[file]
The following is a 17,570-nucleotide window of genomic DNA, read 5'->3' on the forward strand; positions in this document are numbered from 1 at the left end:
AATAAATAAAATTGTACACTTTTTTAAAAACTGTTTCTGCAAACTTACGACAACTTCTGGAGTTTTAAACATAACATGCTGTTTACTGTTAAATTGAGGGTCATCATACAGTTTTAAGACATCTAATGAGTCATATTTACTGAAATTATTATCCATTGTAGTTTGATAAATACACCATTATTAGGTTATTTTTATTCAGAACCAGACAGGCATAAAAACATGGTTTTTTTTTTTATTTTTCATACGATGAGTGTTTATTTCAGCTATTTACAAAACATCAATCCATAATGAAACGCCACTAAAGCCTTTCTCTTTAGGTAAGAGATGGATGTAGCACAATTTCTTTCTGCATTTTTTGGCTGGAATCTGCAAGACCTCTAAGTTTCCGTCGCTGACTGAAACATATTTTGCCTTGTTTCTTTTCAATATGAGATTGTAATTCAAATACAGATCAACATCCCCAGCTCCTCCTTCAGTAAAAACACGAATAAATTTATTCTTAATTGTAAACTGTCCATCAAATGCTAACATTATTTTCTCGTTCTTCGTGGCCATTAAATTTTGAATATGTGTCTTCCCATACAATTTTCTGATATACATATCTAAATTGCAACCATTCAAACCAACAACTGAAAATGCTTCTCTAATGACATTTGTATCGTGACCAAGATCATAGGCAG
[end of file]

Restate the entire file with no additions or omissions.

The following is a 17,570-nucleotide window of genomic DNA, read 5'->3' on the forward strand; positions in this document are numbered from 1 at the left end:
AATAAATAAAATTGTACACTTTTTTAAAAACTGTTTCTGCAAACTTACGACAACTTCTGGAGTTTTAAACATAACATGCTGTTTACTGTTAAATTGAGGGTCATCATACAGTTTTAAGACATCTAATGAGTCATATTTACTGAAATTATTATCCATTGTAGTTTGATAAATACACCATTATTAGGTTATTTTTATTCAGAACCAGACAGGCATAAAAACATGGTTTTTTTTTTTATTTTTCATACGATGAGTGTTTATTTCAGCTATTTACAAAACATCAATCCATAATGAAACGCCACTAAAGCCTTTCTCTTTAGGTAAGAGATGGATGTAGCACAATTTCTTTCTGCATTTTTTGGCTGGAATCTGCAAGACCTCTAAGTTTCCGTCGCTGACTGAAACATATTTTGCCTTGTTTCTTTTCAATATGAGATTGTAATTCAAATACAGATCAACATCCCCAGCTCCTCCTTCAGTAAAAACACGAATAAATTTATTCTTAATTGTAAACTGTCCATCAAATGCTAACATTATTTTCTCGTTCTTCGTGGCCATTAAATTTTGAATATGTGTCTTCCCATACAATTTTCTGATATACATATCTAAATTGCAACCATTCAAACCAACAACTGAAAATGCTTCTCTAATGACATTTGTATCGTGACCAAGATCATAGGCAG